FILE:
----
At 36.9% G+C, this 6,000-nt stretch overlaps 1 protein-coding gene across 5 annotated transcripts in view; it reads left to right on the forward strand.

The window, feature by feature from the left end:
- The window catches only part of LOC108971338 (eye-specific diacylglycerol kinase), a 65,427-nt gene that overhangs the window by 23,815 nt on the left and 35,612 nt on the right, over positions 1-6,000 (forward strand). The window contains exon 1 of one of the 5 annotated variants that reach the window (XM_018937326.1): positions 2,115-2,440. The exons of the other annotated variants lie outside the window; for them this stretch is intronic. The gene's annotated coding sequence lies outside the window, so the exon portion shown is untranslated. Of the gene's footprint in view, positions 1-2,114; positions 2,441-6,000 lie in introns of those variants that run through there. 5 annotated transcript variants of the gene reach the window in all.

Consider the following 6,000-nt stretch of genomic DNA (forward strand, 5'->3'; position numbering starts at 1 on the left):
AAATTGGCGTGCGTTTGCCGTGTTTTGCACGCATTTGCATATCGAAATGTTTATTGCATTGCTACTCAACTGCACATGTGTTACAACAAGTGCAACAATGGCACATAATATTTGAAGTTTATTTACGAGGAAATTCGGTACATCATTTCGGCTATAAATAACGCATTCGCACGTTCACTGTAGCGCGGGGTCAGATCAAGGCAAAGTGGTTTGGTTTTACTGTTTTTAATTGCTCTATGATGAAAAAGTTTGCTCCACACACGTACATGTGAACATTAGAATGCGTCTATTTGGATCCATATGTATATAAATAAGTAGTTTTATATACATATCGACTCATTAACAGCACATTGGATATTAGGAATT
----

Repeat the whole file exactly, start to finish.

At 36.9% G+C, this 6,000-nt stretch overlaps 1 protein-coding gene across 5 annotated transcripts in view; it reads left to right on the forward strand.

The window, feature by feature from the left end:
- The window catches only part of LOC108971338 (eye-specific diacylglycerol kinase), a 65,427-nt gene that overhangs the window by 23,815 nt on the left and 35,612 nt on the right, over positions 1-6,000 (forward strand). The window contains exon 1 of one of the 5 annotated variants that reach the window (XM_018937326.1): positions 2,115-2,440. The exons of the other annotated variants lie outside the window; for them this stretch is intronic. The gene's annotated coding sequence lies outside the window, so the exon portion shown is untranslated. Of the gene's footprint in view, positions 1-2,114; positions 2,441-6,000 lie in introns of those variants that run through there. 5 annotated transcript variants of the gene reach the window in all.

Consider the following 6,000-nt stretch of genomic DNA (forward strand, 5'->3'; position numbering starts at 1 on the left):
AAATTGGCGTGCGTTTGCCGTGTTTTGCACGCATTTGCATATCGAAATGTTTATTGCATTGCTACTCAACTGCACATGTGTTACAACAAGTGCAACAATGGCACATAATATTTGAAGTTTATTTACGAGGAAATTCGGTACATCATTTCGGCTATAAATAACGCATTCGCACGTTCACTGTAGCGCGGGGTCAGATCAAGGCAAAGTGGTTTGGTTTTACTGTTTTTAATTGCTCTATGATGAAAAAGTTTGCTCCACACACGTACATGTGAACATTAGAATGCGTCTATTTGGATCCATATGTATATAAATAAGTAGTTTTATATACATATCGACTCATTAACAGCACATTGGATATTAGGAATT